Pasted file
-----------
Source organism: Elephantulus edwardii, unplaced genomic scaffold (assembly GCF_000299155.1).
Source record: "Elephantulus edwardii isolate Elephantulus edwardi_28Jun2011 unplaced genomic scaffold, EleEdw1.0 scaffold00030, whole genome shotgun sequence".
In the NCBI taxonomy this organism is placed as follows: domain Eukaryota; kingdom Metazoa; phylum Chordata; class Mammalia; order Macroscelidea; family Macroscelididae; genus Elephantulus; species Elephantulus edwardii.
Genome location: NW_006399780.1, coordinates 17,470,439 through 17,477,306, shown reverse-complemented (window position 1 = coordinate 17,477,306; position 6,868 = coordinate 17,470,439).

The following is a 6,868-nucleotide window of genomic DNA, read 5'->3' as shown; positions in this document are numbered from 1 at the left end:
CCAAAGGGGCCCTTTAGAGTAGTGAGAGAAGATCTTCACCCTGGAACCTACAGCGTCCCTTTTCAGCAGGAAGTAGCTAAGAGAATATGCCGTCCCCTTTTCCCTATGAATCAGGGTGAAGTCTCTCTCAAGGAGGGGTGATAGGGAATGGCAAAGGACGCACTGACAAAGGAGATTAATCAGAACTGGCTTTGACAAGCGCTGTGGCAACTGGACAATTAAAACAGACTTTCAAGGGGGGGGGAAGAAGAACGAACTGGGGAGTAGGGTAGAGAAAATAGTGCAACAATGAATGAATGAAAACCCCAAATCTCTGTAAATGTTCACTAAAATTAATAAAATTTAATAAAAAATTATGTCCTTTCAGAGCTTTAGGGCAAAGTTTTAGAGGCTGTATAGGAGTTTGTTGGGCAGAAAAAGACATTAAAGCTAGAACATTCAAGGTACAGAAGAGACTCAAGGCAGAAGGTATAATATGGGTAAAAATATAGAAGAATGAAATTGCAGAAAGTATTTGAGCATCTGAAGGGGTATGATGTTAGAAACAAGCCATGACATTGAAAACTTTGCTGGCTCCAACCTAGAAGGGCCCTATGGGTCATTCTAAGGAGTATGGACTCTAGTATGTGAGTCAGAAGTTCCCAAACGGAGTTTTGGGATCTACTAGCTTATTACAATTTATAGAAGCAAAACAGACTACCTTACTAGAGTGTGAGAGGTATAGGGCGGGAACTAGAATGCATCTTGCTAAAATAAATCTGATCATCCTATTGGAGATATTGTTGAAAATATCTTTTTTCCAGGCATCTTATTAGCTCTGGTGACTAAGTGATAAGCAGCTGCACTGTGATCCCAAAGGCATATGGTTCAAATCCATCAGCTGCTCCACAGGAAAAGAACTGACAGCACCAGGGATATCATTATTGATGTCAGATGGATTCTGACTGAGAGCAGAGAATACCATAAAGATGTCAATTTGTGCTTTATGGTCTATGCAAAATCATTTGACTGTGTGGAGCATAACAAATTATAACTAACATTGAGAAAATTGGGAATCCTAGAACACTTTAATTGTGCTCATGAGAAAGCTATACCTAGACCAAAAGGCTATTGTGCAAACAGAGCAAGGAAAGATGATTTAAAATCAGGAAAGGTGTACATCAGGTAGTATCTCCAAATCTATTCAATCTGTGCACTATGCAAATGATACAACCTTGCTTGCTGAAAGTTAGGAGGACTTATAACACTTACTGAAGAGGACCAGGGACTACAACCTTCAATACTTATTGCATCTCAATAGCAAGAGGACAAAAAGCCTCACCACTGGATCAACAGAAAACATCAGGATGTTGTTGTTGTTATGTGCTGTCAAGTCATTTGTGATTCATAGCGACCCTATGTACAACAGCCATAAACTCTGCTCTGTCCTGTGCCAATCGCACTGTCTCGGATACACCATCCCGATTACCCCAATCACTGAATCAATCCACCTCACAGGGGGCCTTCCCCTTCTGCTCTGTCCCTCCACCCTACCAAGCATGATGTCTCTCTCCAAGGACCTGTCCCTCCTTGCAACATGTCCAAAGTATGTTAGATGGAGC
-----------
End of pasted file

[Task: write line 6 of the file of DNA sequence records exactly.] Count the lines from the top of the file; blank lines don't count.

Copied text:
CCAAAGGGGCCCTTTAGAGTAGTGAGAGAAGATCTTCACCCTGGAACCTACAGCGTCCCTTTTCAGCAGGAAGTAGCTAAGAGAATATGCCGTCCCCTTTTCCCTATGAATCAGGGTGAAGTCTCTCTCAAGGAGGGGTGATAGGGAATGGCAAAGGACGCACTGACAAAGGAGATTAATCAGAACTGGCTTTGACAAGCGCTGTGGCAACTGGACAATTAAAACAGACTTTCAAGGGGGGGGGAAGAAGAACGAACTGGGGAGTAGGGTAGAGAAAATAGTGCAACAATGAATGAATGAAAACCCCAAATCTCTGTAAATGTTCACTAAAATTAATAAAATTTAATAAAAAATTATGTCCTTTCAGAGCTTTAGGGCAAAGTTTTAGAGGCTGTATAGGAGTTTGTTGGGCAGAAAAAGACATTAAAGCTAGAACATTCAAGGTACAGAAGAGACTCAAGGCAGAAGGTATAATATGGGTAAAAATATAGAAGAATGAAATTGCAGAAAGTATTTGAGCATCTGAAGGGGTATGATGTTAGAAACAAGCCATGACATTGAAAACTTTGCTGGCTCCAACCTAGAAGGGCCCTATGGGTCATTCTAAGGAGTATGGACTCTAGTATGTGAGTCAGAAGTTCCCAAACGGAGTTTTGGGATCTACTAGCTTATTACAATTTATAGAAGCAAAACAGACTACCTTACTAGAGTGTGAGAGGTATAGGGCGGGAACTAGAATGCATCTTGCTAAAATAAATCTGATCATCCTATTGGAGATATTGTTGAAAATATCTTTTTTCCAGGCATCTTATTAGCTCTGGTGACTAAGTGATAAGCAGCTGCACTGTGATCCCAAAGGCATATGGTTCAAATCCATCAGCTGCTCCACAGGAAAAGAACTGACAGCACCAGGGATATCATTATTGATGTCAGATGGATTCTGACTGAGAGCAGAGAATACCATAAAGATGTCAATTTGTGCTTTATGGTCTATGCAAAATCATTTGACTGTGTGGAGCATAACAAATTATAACTAACATTGAGAAAATTGGGAATCCTAGAACACTTTAATTGTGCTCATGAGAAAGCTATACCTAGACCAAAAGGCTATTGTGCAAACAGAGCAAGGAAAGATGATTTAAAATCAGGAAAGGTGTACATCAGGTAGTATCTCCAAATCTATTCAATCTGTGCACTATGCAAATGATACAACCTTGCTTGCTGAAAGTTAGGAGGACTTATAACACTTACTGAAGAGGACCAGGGACTACAACCTTCAATACTTATTGCATCTCAATAGCAAGAGGACAAAAAGCCTCACCACTGGATCAACAGAAAACATCAGGATGTTGTTGTTGTTATGTGCTGTCAAGTCATTTGTGATTCATAGCGACCCTATGTACAACAGCCATAAACTCTGCTCTGTCCTGTGCCAATCGCACTGTCTCGGATACACCATCCCGATTACCCCAATCACTGAATCAATCCACCTCACAGGGGGCCTTCCCCTTCTGCTCTGTCCCTCCACCCTACCAAGCATGATGTCTCTCTCCAAGGACCTGTCCCTCCTTGCAACATGTCCAAAGTATGTTAGATGGAGC